"The Approved."

1 Cor. xi. 19.

1883 235 How any intelligent soul could miss the apostle's meaning would be strange, if one did not know that a time of crisis overthrows the balance of many a mind. Bat it is a wrong when men mistake their measure because others flatter them, and give out inconsiderate sayings likely to sway the ignorant and confiding to God's dishonour.

Now "heresy" is not self-will, and is not the root but rather the fruit of "schism." The exact rendering of the passage is: "For first, when ye come together in assembly, i.e., as such, I hear that schisms exist among you; and I partly believe it. For there must even be heresies, i.e., parties, among you, that the approved may be made manifest among you. The splits already within, the schisms, indicated to the apostle's eye that heresies also, or parties without, would surely follow, which the Lord would turn to his glory, by manifesting the approved who would cleave to Him and set their faces against this party work. How different this from mischievous men going about and teaching that separations of this kind are wholesome, and would do the saints great good! How sad that they were allowed to act on it unrebuked abroad and at home.

The word "Self-will" (authadeia) does not occur in the N. T., and but once in the Septuagint. The adjective is found in Titus i. 7, and 2 Peter ii. 10, self-pleasing literally rather than self-loving (philautos, 2 Tim. iii. 2), a headstrong perverse man, who is not selfish only but never so pleased with himself as when he snubs others. One has known such folk, and more among high than low who might fear to gratify their taste. The thing, self-will, alas! is common.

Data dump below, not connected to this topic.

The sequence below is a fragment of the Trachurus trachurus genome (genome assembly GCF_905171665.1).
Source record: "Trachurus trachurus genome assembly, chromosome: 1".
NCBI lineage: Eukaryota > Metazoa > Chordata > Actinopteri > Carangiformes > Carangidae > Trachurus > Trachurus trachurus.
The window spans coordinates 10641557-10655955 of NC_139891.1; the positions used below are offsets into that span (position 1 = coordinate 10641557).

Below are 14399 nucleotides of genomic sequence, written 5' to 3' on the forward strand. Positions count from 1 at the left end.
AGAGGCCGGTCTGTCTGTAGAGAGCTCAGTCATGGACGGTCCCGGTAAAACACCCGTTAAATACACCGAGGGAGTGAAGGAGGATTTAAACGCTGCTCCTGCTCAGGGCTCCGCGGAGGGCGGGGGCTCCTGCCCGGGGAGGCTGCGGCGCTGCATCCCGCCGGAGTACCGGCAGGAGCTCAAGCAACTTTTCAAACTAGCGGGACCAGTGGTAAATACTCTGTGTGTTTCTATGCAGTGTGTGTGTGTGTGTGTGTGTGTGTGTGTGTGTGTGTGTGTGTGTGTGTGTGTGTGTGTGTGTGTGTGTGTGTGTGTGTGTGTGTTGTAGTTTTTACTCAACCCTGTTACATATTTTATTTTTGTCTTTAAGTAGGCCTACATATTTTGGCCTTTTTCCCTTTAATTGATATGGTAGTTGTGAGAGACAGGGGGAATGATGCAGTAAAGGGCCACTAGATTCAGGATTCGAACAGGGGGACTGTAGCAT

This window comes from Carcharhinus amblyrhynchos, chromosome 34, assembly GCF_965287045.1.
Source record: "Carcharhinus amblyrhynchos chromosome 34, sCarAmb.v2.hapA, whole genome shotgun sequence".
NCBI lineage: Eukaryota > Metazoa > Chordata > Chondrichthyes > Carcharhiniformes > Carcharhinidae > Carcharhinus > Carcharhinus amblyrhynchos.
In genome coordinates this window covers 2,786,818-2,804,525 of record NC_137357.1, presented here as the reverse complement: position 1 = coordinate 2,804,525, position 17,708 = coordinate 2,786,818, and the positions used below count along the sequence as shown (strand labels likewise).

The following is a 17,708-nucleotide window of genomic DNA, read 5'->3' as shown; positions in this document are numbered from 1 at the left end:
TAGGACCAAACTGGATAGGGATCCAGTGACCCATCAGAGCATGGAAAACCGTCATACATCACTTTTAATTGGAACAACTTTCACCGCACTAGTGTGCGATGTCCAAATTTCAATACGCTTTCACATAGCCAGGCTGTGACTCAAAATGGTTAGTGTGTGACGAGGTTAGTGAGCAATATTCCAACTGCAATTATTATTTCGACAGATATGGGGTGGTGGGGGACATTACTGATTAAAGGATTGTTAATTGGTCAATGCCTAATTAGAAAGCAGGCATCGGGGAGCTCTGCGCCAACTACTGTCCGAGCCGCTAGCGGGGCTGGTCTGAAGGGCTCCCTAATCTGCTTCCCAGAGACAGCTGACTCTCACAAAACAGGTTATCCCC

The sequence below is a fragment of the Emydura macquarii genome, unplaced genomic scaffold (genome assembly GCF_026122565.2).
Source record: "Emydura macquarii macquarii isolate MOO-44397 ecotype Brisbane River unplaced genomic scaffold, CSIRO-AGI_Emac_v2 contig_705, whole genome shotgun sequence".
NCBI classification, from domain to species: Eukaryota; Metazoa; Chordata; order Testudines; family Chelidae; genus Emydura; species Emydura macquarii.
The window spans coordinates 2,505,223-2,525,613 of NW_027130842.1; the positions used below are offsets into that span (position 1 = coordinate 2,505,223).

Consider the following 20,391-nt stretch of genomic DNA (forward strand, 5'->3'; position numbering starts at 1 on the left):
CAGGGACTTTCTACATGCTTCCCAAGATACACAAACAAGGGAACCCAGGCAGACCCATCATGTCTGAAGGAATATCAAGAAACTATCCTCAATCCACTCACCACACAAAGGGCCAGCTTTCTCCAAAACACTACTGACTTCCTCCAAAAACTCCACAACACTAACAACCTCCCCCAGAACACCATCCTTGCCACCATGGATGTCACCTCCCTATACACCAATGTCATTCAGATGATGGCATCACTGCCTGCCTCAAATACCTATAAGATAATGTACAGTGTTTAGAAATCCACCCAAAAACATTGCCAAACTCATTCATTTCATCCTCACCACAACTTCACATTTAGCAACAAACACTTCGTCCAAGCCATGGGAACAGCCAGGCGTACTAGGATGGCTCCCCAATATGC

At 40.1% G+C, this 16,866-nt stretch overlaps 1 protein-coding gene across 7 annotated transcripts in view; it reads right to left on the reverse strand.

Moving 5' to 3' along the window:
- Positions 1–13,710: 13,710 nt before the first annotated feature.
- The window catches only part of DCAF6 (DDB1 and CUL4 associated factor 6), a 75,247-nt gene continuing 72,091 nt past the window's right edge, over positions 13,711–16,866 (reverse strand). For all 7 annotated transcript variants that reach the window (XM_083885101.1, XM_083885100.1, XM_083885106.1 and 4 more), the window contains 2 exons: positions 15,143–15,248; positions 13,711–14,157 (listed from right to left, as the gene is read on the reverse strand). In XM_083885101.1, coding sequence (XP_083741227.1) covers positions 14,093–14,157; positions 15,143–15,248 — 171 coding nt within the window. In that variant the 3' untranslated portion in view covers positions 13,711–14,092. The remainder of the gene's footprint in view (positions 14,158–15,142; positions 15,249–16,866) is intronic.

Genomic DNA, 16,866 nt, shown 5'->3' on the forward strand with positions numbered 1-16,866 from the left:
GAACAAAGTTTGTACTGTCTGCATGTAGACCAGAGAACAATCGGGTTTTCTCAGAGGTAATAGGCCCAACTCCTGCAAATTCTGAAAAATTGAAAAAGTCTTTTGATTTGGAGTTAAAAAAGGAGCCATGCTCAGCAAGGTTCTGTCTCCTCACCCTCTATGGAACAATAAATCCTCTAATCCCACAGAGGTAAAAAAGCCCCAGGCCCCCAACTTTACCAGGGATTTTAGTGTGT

Had it been said that anomia, lawlessness, is the root of both schism and heresy, it would have been true, but certainly a rather safe and shallow remark, seeing that every one that does or practises sin practises also lawlessness; and sin is lawlessness.

Now "heresy" in Scripture is not heterodoxy as in later ecclesiastical use, but the aggravated result of schism, when the party-spirited within try to form a faction or sect without. Hence "heresies," sects, or schools of opinion, follow "divisions" or disputes in Gal. 5:20; as they follow "schisms" in 1 Cor. xi. 19. Yet the reversal of this to my knowledge has of late gravely influenced godly but misdirected souls; and no wonder, when one of our most respected and aged brethren published, both in a separate tract and in an accredited periodical, the astounding statement — "HERESIES (the cause of the said divisions or sects)" with all the emphasis of capitals and italics. Every saint ought to know that this is not only to misrepresent but to invert the truth. Nevertheless some who assume to teach changed sides through this egregious error! Of course this and much more that was no better could have had no such effect, had it not fallen on ears which wished for a plea of Scripture at a time when others in the same ranks did not pretend to have any to go upon, yea avowed that they did not want Scripture! "Spiritual instincts" were enough, and theirs were all right! At least one of them who left his sweetness for this thorny affray ventured on another citation — "these be they who separate themselves," Jude 19, with the mistaken comment that "it is separation from the assembly that is meant." Now the simple reading of this short epistle proves, if a Christian knew not a word of Greek, that these sensual or natural men, "not having the Spirit," (which his amiable mind hesitates about, yet applies "in the abstract to the brethren in question,) did their mischief by coming in, not by going out. Their separating themselves was by making a coterie of high pretension within, and in no way by quitting the assembly to form a faction; whereas the "heretic" in Titus iii. 10, having gone out, was just to be left alone (the true force of "reject") after a first or second admonition. For in general we cannot put out one who is gone out, the unscriptural device of "declaring out" those who did not go nor wish to go out being reserved for a later and more degenerate and wilful day.